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Lessons Learned from Nursing Home Funding Reforms

Guest Author
July 15, 2015
We are pleased to share a guest blog post from Health & Medicine intern Jacob Ginsburg.

On June 1st 2015 the Federal Register published the Medicaid managed care proposed rules, which included a change in the Medicaid rule for (Institutes for Mental Disease) IMDs.  This particular revision would loosen the ban on federal reimbursement for people requiring mental health treatment between the ages of 18-64 staying in IMDs, allowing for monthly capitated payments to managed care entities for people requiring inpatient stays in a mental health facility as long as admissions lasted less than 15 days.

When Medicaid was introduced, the IMD exclusion aimed at preventing states from shifting the cost of the historically state-run mental health institutions to the federal government. Additionally, by stipulating strict guidelines on what constitutes an IMD, the IMD exclusion attempted to incentivize the formation of smaller community based facilities.  Pressured by restricted federal funding, and combined with a general support of patients’ rights, these large asylums began to close and patients moved into smaller facilities.   This gained support because of the idea that smaller institutions offered a less restrictive environment to receive care.  

Unfortunately the effects of this trans-institutionalization of people with mental illness into nursing homes gave these new facilities an incentive to find loopholes in the IMD exclusion to receive federal Medicaid money.  At the same time nursing homes lobbied to protect their State funding. As nursing homes gained a greater financial stake in the institutionalization of individuals with behavioral health conditions, concerns arose about the quality of care patients received in these facilities. The closing of large, state-operated psychiatric institutions, aided by the IMD exclusion, had unintentionally given rise to a market for nursing homes that continued to segregate people with mental illness.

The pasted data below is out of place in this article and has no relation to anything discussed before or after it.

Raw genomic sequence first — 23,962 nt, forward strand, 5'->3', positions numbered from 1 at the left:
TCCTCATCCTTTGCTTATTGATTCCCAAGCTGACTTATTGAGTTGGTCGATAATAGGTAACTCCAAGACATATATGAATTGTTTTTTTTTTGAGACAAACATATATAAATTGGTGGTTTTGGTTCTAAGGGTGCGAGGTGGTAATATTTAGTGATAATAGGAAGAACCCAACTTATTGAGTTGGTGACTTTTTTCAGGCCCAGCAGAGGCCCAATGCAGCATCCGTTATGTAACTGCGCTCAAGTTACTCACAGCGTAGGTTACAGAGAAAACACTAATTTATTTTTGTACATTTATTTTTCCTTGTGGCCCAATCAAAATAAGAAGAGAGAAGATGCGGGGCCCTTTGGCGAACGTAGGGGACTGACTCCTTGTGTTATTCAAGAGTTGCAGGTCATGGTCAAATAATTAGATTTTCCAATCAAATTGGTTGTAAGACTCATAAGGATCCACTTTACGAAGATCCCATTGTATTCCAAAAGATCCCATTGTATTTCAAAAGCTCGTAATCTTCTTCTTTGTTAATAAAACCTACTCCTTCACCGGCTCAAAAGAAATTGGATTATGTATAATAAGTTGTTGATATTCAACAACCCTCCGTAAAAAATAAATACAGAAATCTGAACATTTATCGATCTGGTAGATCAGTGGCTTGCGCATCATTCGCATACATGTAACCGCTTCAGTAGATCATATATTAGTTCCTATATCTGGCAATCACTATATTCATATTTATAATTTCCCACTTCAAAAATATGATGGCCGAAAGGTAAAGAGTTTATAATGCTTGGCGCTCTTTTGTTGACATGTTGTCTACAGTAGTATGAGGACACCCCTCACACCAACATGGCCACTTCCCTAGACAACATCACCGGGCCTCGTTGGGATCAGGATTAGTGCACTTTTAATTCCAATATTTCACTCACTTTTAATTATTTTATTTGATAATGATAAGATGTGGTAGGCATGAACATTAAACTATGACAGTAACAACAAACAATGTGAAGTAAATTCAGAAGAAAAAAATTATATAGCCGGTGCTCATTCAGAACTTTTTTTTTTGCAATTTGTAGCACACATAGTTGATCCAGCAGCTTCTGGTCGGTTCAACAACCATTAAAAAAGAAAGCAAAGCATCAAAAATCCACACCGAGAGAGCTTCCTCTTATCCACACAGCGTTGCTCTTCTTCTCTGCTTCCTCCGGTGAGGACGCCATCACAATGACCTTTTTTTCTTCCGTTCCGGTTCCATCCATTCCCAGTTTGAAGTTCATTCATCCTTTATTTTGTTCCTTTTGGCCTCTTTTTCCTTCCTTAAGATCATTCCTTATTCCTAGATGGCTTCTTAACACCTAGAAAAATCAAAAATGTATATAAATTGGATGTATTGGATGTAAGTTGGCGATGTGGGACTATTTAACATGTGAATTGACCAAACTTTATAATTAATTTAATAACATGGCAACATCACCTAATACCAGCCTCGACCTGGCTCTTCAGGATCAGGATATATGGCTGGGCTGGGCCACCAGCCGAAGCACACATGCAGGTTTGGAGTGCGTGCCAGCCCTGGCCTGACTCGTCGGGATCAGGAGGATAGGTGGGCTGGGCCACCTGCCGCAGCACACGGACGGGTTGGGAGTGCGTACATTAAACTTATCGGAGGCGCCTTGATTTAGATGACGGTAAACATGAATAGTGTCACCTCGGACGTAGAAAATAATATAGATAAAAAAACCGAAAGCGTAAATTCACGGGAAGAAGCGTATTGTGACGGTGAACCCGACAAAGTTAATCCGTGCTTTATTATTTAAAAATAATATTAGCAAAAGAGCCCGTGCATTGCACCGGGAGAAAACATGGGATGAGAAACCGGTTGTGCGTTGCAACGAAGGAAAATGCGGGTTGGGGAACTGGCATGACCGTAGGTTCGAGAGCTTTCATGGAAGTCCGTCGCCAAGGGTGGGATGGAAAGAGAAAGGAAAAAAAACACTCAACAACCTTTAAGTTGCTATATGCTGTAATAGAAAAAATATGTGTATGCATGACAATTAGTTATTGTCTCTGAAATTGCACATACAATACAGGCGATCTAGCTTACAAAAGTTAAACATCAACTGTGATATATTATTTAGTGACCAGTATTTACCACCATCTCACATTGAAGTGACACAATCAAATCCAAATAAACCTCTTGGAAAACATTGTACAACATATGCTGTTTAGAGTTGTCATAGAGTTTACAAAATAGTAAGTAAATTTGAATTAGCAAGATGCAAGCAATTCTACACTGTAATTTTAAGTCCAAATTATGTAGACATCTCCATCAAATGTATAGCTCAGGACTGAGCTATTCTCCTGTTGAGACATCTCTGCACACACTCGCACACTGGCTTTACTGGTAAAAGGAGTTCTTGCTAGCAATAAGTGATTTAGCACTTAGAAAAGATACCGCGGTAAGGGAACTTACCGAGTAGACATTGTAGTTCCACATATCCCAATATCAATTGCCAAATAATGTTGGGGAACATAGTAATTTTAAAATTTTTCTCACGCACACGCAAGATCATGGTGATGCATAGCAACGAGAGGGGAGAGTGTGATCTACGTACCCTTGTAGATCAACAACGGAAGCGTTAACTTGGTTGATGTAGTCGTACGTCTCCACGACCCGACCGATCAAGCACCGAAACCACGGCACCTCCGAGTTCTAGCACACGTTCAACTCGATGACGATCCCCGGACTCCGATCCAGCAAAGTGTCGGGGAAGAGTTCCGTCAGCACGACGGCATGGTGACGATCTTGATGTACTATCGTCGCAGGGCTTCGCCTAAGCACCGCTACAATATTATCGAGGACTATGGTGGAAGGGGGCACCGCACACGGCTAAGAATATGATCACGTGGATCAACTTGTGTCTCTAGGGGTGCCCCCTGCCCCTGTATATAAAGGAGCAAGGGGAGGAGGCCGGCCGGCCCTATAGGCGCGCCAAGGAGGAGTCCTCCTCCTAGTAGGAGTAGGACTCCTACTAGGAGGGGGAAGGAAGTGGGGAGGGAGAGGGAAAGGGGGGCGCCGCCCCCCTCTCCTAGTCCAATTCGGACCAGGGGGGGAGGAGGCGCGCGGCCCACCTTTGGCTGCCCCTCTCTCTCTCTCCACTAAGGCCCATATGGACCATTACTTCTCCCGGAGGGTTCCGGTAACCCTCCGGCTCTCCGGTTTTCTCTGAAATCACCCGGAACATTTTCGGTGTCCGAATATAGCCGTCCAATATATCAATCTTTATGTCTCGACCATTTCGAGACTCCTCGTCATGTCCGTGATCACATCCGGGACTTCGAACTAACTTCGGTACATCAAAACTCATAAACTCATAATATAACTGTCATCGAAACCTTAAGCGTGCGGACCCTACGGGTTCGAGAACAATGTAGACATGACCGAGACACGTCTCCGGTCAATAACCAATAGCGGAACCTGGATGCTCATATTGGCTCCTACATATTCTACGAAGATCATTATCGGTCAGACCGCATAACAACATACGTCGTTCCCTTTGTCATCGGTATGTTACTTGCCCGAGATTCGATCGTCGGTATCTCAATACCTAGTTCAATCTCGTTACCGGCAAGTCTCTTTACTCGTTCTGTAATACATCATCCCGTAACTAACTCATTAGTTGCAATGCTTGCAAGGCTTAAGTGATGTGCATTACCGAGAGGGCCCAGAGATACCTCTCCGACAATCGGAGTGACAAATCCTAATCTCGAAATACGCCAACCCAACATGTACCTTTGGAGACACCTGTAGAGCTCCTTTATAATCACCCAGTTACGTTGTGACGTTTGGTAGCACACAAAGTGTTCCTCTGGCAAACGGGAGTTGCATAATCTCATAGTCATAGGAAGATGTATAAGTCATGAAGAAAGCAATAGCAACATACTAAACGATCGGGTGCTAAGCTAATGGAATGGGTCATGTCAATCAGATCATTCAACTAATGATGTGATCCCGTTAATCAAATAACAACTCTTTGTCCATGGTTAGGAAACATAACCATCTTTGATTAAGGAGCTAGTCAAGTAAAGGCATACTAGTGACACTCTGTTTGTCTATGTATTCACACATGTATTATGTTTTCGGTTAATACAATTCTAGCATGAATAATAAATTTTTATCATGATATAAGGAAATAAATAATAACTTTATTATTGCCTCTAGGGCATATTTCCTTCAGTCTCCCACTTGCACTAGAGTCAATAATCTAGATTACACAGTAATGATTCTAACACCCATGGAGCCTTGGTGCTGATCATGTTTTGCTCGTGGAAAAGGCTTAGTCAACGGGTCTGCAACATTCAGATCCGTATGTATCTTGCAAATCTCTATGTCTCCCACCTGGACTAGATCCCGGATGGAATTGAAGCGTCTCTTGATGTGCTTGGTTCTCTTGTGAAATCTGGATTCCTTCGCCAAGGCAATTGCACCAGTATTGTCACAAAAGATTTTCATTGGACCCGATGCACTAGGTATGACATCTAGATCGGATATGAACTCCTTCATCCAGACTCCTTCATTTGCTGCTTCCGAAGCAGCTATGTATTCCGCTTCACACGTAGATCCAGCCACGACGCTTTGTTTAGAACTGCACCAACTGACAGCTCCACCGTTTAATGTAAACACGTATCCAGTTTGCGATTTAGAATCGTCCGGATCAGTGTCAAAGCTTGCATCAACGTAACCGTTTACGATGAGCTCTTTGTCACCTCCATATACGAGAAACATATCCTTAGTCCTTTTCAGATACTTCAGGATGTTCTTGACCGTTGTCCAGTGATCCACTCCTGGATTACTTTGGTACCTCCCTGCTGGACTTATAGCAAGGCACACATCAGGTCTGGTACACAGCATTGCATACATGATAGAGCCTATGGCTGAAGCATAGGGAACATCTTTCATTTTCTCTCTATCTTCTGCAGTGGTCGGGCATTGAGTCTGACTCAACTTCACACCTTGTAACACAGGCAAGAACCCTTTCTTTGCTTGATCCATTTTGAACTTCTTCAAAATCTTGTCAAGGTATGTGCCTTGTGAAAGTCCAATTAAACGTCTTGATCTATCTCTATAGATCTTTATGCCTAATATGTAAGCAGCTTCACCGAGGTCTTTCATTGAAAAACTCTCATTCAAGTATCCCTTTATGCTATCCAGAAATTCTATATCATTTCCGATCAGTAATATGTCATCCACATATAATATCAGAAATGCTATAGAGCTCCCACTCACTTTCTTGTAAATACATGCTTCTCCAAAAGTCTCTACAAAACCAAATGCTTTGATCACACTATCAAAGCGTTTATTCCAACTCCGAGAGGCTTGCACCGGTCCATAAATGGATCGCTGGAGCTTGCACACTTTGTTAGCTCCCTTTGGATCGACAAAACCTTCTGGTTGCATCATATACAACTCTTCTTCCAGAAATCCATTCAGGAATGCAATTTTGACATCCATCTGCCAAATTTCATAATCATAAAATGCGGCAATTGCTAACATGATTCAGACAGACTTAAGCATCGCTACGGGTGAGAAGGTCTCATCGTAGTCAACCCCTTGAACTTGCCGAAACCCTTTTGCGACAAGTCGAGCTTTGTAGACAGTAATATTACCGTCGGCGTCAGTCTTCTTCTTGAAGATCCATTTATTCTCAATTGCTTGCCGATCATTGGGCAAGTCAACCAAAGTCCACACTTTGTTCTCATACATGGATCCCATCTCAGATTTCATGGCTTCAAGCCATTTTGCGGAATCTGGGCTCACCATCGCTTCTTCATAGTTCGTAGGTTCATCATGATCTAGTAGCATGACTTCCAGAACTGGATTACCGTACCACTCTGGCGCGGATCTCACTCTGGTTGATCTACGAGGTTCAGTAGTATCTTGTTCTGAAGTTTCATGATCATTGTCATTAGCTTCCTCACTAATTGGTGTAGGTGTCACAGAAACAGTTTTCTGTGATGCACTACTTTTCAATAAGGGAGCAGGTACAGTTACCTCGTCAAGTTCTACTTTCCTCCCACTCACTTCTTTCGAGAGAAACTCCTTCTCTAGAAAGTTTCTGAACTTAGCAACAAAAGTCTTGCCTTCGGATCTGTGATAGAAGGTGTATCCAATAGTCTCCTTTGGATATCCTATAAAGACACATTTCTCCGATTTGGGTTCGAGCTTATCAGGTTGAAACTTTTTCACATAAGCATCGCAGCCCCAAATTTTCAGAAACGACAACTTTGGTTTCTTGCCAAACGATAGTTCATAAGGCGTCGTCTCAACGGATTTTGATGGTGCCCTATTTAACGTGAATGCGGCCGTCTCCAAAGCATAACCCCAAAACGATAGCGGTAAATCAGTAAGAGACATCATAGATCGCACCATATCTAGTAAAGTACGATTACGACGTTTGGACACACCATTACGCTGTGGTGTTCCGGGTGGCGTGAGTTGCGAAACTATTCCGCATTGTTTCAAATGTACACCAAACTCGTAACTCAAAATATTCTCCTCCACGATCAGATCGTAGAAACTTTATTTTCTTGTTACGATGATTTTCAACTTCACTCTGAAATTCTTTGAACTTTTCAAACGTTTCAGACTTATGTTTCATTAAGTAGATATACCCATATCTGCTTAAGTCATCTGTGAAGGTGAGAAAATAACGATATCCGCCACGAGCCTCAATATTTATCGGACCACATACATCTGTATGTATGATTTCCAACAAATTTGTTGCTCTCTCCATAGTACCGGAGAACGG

As that market expanded and the nursing home industry gained power, advocacy groups continued to push back against the profit driven nursing facilities, attempting to eliminate these IMDs/nursing homes and demanding more resources for community-based alternatives to institutionalization.

The demands of advocates culminated in a series of reforms starting in 2009. The presence of large numbers of nursing home residents with behavioral health conditions had caught the attention of the Chicago Tribune, which published a series of investigative articles about poor care at these facilities. The Illinois General Assembly responded with nursing home reform legislation and a new Medicaid payment system.  In a legal push, the Williams consent decree attempted to strengthen patients’ rights and reduce utilization of institutions by requiring that people in mental health facilities be offered options to leave and receive community care.  In response, the nursing homes and mental health facilities managed to include the creation of a new type of nursing facility—Specialized Mental Health Rehabilitation Facilities (SMHRFs)—in SB 26, the Medicaid expansion bill. 
 
The push back against the Williams consent decree and other reforms, represented by the formation of the SMHRFs, attempts to preserve the business model of the IMDs and keep patients in these facilities.If passed, the revision to the IMD exclusion would solidify the existence of these SMHRF institutions by granting them federal Medicaid reimbursement. However, while on paper these facilities offer transitional care to help people move into the community—and while this seems more appealing— limited information exists on if these new facilities can deliver the short term care they claim to provide.

There will always be unintended consequences which materialize as the push and pull between provider interest, and consumer interest; yet, policy should anticipate and attempt to mitigate this conflict. Any advocated policy should take into account, as best as possible, the reactions of profit-seeking entities in their desire to support a successful business. Moving forward we must not just examine the theoretical benefit of a policy but evaluate the practical effects and the logical fallout of any changes in policy and funding.